Figure 3 is a fragmentary sectional view, drawn on an enlarged scale, taken along the line 3--3 of Figure 1, of our laminated protective sole.
Figure 4 is a plan view of the perforated, nonadherent film separating a pair of adjacent laminates of our laminated protective sole.
Figure 5 is a fragmentary sectional view, drawn on an enlarged scale, of a further form of our laminated protective sole;
Figure 6 is a plan view of another form of our laminated protective sole.
Figure 7 is a fragmentary sectional view of a safety shoe, the sole of which includes a form of our safety s'ole.
More particularly referring now to Figures 1 to 4 of the drawings, one form of our laminated protective sole, indicated generally by the reference character 10, includes a plurality of stacked fibrous, synthetic-resin-impregnated laminates 12, 1'4, 16, 18, 20, and 22'. Each of these laminates may be formed of any suitable matted, felted, woven, knitted, or braided fibrous material. Preferably, we employ a mat of spun glass fibers, but any other plastic material, such as nylon, or the like, may be used. The laminates are impregnated with a thermoplas tic or thermosetting resinous material, such, for example; as polyethylene plastic, allyl' plastic, polystyrene plastic, phenol formaldehyde,- or urea formaldehyde resins. Pref' erably, we employ a polyester resin, since this material may be cured at a sufiiciently low temperature such that the film, to be described hereinafter, disposed betweeri laminates will not fuse during curing.
Adjacent laminates are separated by a thin film of a. material which is nonadherent with respect to the fibrous, resin-impregnated laminates which it separates; For example, laminates 12 and 14 are separated by a film 24 and remaining pairs of adjacent laminates are separated by respective films 26, 28, 30', and 32. The films 24, 26, 28, 30 and 32 may be'formed of any material which remains flexible and does not fuse at the curing tempera-'- Such materials as cellophane, nylon Teflon, saran, or cellulose acetate may be used. Teflon ethylene polymer. A thin metal film may also be used to separate adjaceiit laminates'to prevent font-nation of a continuous bond between adjacent laminates during the curing process. Preferably, we employ cellophane.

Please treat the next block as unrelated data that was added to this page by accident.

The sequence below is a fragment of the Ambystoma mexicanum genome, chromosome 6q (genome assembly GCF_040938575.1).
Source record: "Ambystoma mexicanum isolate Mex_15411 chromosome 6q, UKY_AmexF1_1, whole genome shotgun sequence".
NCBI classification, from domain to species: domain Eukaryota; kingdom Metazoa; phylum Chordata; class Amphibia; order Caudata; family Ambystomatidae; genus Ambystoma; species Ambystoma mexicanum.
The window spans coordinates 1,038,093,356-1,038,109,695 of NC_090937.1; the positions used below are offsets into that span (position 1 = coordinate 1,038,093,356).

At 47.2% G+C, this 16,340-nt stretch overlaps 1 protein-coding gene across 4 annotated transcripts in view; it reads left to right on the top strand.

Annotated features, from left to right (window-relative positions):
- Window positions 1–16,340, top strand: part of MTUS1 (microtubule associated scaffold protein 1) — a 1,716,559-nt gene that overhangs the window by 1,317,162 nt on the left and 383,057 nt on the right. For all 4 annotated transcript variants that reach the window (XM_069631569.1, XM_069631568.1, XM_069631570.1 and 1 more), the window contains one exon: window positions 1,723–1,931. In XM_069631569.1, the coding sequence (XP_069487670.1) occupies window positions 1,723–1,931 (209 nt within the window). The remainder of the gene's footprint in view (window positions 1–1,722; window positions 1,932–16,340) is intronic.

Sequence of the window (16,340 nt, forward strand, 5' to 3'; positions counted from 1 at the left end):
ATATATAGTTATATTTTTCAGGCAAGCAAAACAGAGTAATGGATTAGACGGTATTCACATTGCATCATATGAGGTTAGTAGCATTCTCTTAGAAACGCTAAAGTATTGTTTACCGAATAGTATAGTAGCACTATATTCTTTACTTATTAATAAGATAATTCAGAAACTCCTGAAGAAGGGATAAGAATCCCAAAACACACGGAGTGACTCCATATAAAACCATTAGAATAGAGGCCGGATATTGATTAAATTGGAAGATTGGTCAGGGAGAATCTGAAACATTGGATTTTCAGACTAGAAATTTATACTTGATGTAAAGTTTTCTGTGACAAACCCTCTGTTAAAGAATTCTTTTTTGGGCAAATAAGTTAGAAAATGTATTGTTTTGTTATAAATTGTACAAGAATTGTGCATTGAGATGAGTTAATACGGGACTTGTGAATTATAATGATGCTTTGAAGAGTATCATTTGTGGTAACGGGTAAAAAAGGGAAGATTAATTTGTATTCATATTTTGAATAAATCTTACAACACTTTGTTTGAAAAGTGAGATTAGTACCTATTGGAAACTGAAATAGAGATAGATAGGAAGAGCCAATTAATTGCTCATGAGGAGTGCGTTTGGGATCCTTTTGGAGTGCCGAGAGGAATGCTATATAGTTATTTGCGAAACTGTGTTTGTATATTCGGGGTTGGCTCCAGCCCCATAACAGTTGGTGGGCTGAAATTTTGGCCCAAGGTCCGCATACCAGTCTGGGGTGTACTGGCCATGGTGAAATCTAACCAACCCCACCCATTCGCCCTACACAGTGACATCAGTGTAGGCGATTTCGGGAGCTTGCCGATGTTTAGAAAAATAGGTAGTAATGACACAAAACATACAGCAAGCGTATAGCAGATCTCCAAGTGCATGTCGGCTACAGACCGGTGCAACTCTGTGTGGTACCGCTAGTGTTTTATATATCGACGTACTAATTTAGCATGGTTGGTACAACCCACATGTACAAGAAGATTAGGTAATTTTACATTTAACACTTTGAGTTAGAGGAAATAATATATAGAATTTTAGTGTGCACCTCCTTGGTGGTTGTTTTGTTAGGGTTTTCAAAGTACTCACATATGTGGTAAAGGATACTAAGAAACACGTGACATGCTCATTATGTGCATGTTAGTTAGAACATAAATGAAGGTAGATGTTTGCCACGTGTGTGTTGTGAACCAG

Successive laminates of the stack of laminates making up ourprotective sole deflect differentially in resisting penetration by a sharp object. When a sharp object impinges on the lowest laminate 22 of the stack, successive laminates from the laminate 22 up through laminate 12 deflect differentially to distribute the penetrating force over successively larger areas. In other words, when under the action of such a penetrating force, the laminates from laminate 22 up through laminate 12 have successively larger radii of curvature. The end result of this differential deflection action of the laminates results in a distribution of the penetrating force over so large an area of laminate 12 that no injury to the foot of the wearer results. The entire force of penetration is dissipated before the sharp object passes through all the laminates. It will readily be understood that the nonadherent films 24, 26, 28, 30 and 32 prevent formation of a continuous bond between adjacent laminates during the curing of the stack of laminates. These films, therefore, permit the differential deflection action which contributes to the penetration-resisting property of our sole.
In order to enhance the penetration-resisting property of our sole and in order to retain the stacked laminates in assembled position, we provide a plurality of spaced bonds between adjacent laminates. Each of the nonadherent films 24, 26, 28, 30 and 32 is provided with a plurality of spaced perforations 34 over its surface. The relative disposition of these perforations 34 over the surface of one form of film, such as the film 24, is shown in Figure 4. We provide bonds 36 of resinous material extending through the perforations 34 in the films between adjacent laminates. These bonds 36 may conveniently be formed of the same material with which the laminates are impregnated during the molding process to be described hereinafter. When a sharp object impinges on the surface of the laminate 22, the bonds 36 between a pair of adjacent laminates must be sheared before the laminates. of the pair can deflect differentially with respect to one another to any appreciable degree. It will be seen, therefore, that the bonds 36 between adjacent laminates also resist the force of penetration, since they must be sheared before the laminates can deflect differentially.